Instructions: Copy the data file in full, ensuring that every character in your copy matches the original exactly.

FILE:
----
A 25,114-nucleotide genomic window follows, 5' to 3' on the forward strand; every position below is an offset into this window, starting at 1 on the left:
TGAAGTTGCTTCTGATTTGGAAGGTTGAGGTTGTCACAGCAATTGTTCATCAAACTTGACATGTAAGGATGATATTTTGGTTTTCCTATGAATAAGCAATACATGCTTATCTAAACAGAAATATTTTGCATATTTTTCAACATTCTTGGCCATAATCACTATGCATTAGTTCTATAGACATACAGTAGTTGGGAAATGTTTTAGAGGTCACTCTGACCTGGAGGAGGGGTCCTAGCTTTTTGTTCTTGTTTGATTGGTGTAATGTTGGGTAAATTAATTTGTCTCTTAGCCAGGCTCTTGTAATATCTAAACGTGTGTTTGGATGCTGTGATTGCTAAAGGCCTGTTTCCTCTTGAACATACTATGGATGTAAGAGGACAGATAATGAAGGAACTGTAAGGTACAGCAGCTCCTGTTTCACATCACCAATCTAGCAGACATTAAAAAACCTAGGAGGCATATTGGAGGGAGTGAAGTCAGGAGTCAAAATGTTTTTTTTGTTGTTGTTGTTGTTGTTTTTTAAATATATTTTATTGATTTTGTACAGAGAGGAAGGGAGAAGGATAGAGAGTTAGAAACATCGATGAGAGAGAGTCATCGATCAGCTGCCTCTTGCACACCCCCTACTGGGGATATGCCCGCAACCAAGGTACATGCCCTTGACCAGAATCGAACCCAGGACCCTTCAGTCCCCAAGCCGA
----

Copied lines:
A 25,114-nucleotide genomic window follows, 5' to 3' on the forward strand; every position below is an offset into this window, starting at 1 on the left:
TGAAGTTGCTTCTGATTTGGAAGGTTGAGGTTGTCACAGCAATTGTTCATCAAACTTGACATGTAAGGATGATATTTTGGTTTTCCTATGAATAAGCAATACATGCTTATCTAAACAGAAATATTTTGCATATTTTTCAACATTCTTGGCCATAATCACTATGCATTAGTTCTATAGACATACAGTAGTTGGGAAATGTTTTAGAGGTCACTCTGACCTGGAGGAGGGGTCCTAGCTTTTTGTTCTTGTTTGATTGGTGTAATGTTGGGTAAATTAATTTGTCTCTTAGCCAGGCTCTTGTAATATCTAAACGTGTGTTTGGATGCTGTGATTGCTAAAGGCCTGTTTCCTCTTGAACATACTATGGATGTAAGAGGACAGATAATGAAGGAACTGTAAGGTACAGCAGCTCCTGTTTCACATCACCAATCTAGCAGACATTAAAAAACCTAGGAGGCATATTGGAGGGAGTGAAGTCAGGAGTCAAAATGTTTTTTTTGTTGTTGTTGTTGTTGTTTTTTAAATATATTTTATTGATTTTGTACAGAGAGGAAGGGAGAAGGATAGAGAGTTAGAAACATCGATGAGAGAGAGTCATCGATCAGCTGCCTCTTGCACACCCCCTACTGGGGATATGCCCGCAACCAAGGTACATGCCCTTGACCAGAATCGAACCCAGGACCCTTCAGTCCCCAAGCCGA